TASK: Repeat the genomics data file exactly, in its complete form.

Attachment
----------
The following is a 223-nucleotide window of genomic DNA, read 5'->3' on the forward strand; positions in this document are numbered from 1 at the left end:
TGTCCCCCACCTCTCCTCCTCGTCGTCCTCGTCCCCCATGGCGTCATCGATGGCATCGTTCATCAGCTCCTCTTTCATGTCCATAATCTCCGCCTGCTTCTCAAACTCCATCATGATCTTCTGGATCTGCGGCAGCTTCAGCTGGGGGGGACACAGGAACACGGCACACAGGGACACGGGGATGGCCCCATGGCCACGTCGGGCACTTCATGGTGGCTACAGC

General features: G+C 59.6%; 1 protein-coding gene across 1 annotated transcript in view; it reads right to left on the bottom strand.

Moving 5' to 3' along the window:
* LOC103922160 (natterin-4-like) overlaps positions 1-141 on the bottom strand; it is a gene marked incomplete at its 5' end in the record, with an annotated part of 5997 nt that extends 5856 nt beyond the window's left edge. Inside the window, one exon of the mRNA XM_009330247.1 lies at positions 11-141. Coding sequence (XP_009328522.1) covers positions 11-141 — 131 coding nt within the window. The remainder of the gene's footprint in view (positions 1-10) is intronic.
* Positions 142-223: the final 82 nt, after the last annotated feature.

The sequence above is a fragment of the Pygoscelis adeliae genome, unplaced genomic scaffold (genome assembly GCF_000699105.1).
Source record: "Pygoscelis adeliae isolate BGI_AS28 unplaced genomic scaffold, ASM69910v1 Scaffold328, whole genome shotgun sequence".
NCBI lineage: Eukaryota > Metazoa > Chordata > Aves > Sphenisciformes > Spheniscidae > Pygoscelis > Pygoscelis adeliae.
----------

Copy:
The following is a 223-nucleotide window of genomic DNA, read 5'->3' on the forward strand; positions in this document are numbered from 1 at the left end:
TGTCCCCCACCTCTCCTCCTCGTCGTCCTCGTCCCCCATGGCGTCATCGATGGCATCGTTCATCAGCTCCTCTTTCATGTCCATAATCTCCGCCTGCTTCTCAAACTCCATCATGATCTTCTGGATCTGCGGCAGCTTCAGCTGGGGGGGACACAGGAACACGGCACACAGGGACACGGGGATGGCCCCATGGCCACGTCGGGCACTTCATGGTGGCTACAGC

General features: G+C 59.6%; 1 protein-coding gene across 1 annotated transcript in view; it reads right to left on the bottom strand.

Moving 5' to 3' along the window:
* LOC103922160 (natterin-4-like) overlaps positions 1-141 on the bottom strand; it is a gene marked incomplete at its 5' end in the record, with an annotated part of 5997 nt that extends 5856 nt beyond the window's left edge. Inside the window, one exon of the mRNA XM_009330247.1 lies at positions 11-141. Coding sequence (XP_009328522.1) covers positions 11-141 — 131 coding nt within the window. The remainder of the gene's footprint in view (positions 1-10) is intronic.
* Positions 142-223: the final 82 nt, after the last annotated feature.

The sequence above is a fragment of the Pygoscelis adeliae genome, unplaced genomic scaffold (genome assembly GCF_000699105.1).
Source record: "Pygoscelis adeliae isolate BGI_AS28 unplaced genomic scaffold, ASM69910v1 Scaffold328, whole genome shotgun sequence".
NCBI lineage: Eukaryota > Metazoa > Chordata > Aves > Sphenisciformes > Spheniscidae > Pygoscelis > Pygoscelis adeliae.